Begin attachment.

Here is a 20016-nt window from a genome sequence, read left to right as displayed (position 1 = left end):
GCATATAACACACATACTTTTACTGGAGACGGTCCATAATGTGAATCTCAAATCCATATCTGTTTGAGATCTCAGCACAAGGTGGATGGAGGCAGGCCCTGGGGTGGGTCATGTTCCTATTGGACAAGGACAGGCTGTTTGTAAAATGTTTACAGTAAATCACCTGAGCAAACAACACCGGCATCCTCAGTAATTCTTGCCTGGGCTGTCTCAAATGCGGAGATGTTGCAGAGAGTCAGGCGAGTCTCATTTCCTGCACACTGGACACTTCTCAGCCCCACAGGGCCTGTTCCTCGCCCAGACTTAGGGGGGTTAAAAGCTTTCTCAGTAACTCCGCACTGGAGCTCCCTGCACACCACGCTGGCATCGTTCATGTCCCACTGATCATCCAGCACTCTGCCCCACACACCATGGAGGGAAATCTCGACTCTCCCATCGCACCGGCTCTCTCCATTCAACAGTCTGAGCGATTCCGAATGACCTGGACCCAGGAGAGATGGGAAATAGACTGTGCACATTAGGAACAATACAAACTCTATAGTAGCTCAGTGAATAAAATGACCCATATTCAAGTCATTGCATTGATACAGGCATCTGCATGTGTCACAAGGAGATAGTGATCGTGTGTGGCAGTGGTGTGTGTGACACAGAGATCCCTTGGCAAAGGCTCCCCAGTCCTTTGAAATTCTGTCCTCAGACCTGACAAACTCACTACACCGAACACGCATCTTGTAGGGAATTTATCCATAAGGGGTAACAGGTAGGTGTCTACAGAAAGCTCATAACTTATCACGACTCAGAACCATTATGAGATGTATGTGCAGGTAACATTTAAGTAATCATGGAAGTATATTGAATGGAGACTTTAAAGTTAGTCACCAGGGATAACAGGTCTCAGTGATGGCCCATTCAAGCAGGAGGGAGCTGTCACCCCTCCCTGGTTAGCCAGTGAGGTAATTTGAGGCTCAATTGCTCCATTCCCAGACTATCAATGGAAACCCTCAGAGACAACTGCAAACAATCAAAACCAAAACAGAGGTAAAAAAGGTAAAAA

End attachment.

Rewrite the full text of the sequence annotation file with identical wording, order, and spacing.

Here is a 20016-nt window from a genome sequence, read left to right as displayed (position 1 = left end):
GCATATAACACACATACTTTTACTGGAGACGGTCCATAATGTGAATCTCAAATCCATATCTGTTTGAGATCTCAGCACAAGGTGGATGGAGGCAGGCCCTGGGGTGGGTCATGTTCCTATTGGACAAGGACAGGCTGTTTGTAAAATGTTTACAGTAAATCACCTGAGCAAACAACACCGGCATCCTCAGTAATTCTTGCCTGGGCTGTCTCAAATGCGGAGATGTTGCAGAGAGTCAGGCGAGTCTCATTTCCTGCACACTGGACACTTCTCAGCCCCACAGGGCCTGTTCCTCGCCCAGACTTAGGGGGGTTAAAAGCTTTCTCAGTAACTCCGCACTGGAGCTCCCTGCACACCACGCTGGCATCGTTCATGTCCCACTGATCATCCAGCACTCTGCCCCACACACCATGGAGGGAAATCTCGACTCTCCCATCGCACCGGCTCTCTCCATTCAACAGTCTGAGCGATTCCGAATGACCTGGACCCAGGAGAGATGGGAAATAGACTGTGCACATTAGGAACAATACAAACTCTATAGTAGCTCAGTGAATAAAATGACCCATATTCAAGTCATTGCATTGATACAGGCATCTGCATGTGTCACAAGGAGATAGTGATCGTGTGTGGCAGTGGTGTGTGTGACACAGAGATCCCTTGGCAAAGGCTCCCCAGTCCTTTGAAATTCTGTCCTCAGACCTGACAAACTCACTACACCGAACACGCATCTTGTAGGGAATTTATCCATAAGGGGTAACAGGTAGGTGTCTACAGAAAGCTCATAACTTATCACGACTCAGAACCATTATGAGATGTATGTGCAGGTAACATTTAAGTAATCATGGAAGTATATTGAATGGAGACTTTAAAGTTAGTCACCAGGGATAACAGGTCTCAGTGATGGCCCATTCAAGCAGGAGGGAGCTGTCACCCCTCCCTGGTTAGCCAGTGAGGTAATTTGAGGCTCAATTGCTCCATTCCCAGACTATCAATGGAAACCCTCAGAGACAACTGCAAACAATCAAAACCAAAACAGAGGTAAAAAAGGTAAAAA